Book Review: The Bear and the Nightingale

This book has been on my TBR FOREVER! I’ve been dying to read it. So why did it take me so long? I don’t know.

This book is told in 3rd person omniscient, distant. The effect is that it sounds like someone telling a fairy tale. The prose is filled with delightful adjectives. Stephen King would absolutely hate this story for that reason I think. It made the story feel full of childish wonder.

The Bear and the Nightingale
By Katherine Arden

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Narrated by Kathleen Gati
Published by Del Rey
Agent Paul Lucas

At the heart of this story is a battle of belief. Christianity versus the old gods like the domovoi who lives in the oven and protects the house. The vazila who is the spirit of the horses. The Winter King. Death. A creature in the water. An old Oak Tree in the forest.

Vasalisa (Vasya) is the main character. She is born to a mother who has the sight and knows that Vasya will be special. She is a wild uncontrollable child who thrives in nature and will not be tamed. She does the most unladylike things, like ride a horse well. She can also see the gods and hear them. They teach her things which gets her into much trouble.

Like any good fairytale, Vasya has a stepmother who doesn’t make her life easy.

The audio version of this narrative is excellent. Kathleen Gati reads it with a Russian accent and helps by pronouncing all the names. For a while recently, I couldn’t get into audio books. I kept abandoning stories because they just didn’t keep my attention. I listened to a bunch of podcasts instead. This story got me out of my audio book slump. Yay!

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River Song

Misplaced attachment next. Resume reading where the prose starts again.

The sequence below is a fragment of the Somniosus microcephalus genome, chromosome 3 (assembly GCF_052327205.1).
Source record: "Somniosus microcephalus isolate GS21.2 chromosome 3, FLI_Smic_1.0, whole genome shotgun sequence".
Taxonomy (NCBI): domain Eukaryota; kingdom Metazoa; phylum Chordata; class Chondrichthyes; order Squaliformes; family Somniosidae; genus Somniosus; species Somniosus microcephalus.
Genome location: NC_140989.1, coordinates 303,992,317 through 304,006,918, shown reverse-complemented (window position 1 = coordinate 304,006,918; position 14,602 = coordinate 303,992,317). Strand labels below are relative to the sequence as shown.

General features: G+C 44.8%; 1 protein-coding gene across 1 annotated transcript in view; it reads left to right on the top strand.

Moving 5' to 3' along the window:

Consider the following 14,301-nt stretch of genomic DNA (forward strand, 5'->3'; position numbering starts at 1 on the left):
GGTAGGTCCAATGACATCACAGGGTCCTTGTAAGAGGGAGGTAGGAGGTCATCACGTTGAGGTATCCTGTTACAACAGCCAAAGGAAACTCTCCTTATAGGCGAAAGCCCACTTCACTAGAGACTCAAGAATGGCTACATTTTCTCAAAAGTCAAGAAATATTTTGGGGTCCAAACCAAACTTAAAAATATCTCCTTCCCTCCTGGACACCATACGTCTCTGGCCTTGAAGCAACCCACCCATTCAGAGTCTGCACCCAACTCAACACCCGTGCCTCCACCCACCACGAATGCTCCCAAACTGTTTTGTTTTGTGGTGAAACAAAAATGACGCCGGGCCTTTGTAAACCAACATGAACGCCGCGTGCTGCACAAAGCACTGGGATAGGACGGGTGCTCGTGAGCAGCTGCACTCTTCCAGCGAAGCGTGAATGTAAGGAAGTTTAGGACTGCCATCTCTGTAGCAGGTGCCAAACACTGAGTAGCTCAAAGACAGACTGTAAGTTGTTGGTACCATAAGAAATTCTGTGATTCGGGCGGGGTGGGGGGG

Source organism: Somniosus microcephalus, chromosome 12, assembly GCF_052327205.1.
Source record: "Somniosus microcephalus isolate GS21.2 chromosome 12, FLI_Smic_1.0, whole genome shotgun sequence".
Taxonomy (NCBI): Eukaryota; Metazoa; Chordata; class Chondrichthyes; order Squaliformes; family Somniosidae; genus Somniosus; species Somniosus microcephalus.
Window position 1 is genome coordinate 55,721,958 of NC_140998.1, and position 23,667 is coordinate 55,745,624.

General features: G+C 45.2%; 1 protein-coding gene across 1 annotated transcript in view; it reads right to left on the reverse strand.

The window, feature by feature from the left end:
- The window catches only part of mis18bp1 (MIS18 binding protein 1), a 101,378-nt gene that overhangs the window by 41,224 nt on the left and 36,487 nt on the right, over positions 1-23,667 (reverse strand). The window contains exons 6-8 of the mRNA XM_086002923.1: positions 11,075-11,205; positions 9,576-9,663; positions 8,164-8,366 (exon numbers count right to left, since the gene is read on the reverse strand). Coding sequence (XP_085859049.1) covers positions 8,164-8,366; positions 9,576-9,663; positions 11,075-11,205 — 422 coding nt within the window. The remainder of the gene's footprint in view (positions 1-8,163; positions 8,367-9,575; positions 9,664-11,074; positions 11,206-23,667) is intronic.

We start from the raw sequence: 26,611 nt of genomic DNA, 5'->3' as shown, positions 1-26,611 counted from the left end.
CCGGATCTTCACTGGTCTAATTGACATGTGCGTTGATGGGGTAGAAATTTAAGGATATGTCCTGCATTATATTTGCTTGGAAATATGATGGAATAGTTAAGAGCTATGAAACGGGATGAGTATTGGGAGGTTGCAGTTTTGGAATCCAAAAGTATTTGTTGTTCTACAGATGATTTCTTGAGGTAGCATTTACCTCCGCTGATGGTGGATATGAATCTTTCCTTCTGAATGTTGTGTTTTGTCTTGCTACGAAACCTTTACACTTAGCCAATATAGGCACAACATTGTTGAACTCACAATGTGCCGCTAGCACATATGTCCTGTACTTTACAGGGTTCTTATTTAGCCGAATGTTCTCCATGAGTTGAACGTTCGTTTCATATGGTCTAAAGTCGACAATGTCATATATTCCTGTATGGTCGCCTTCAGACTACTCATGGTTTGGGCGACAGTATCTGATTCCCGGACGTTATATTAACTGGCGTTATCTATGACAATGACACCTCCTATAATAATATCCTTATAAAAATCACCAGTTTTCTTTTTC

Often I don’t read sequels because I don’t have time. I read book one so I can recommend it to my students. But I might make an exception for this story. The sequel sounds intriguing. I won’t tell you about it because…Spoilers!

Listening to this story was strange at first. Not in a bad way, just different. It seemed distant and very telling instead of showing. I thought it would be just the beginning, but it was like that throughout. Normally they say telling is bad, but the author did it in such a way that it works. I’m trying to pinpoint how she did it. I think because the description of the events were so beautifully done, it works.

Who will like this?

If you love Rick Riordan stories with mythology and gods and fantastical creatures. You’ll love this! If you like protagonists who are wild and refuse to be tamed. You’ll love this!

However, if you are Christian and don’t like reading a story that portrays Christianity in less than stellar light, then you might not like this. If you don’t like Harry Potter because it is witchcraft, then don’t bother with this story. I am Christian and I loved this story though.

I give this five quills.
Foul Language: None
Excessive or Vivid Violence: None
Sexual Content: None
Substance Abuse: None

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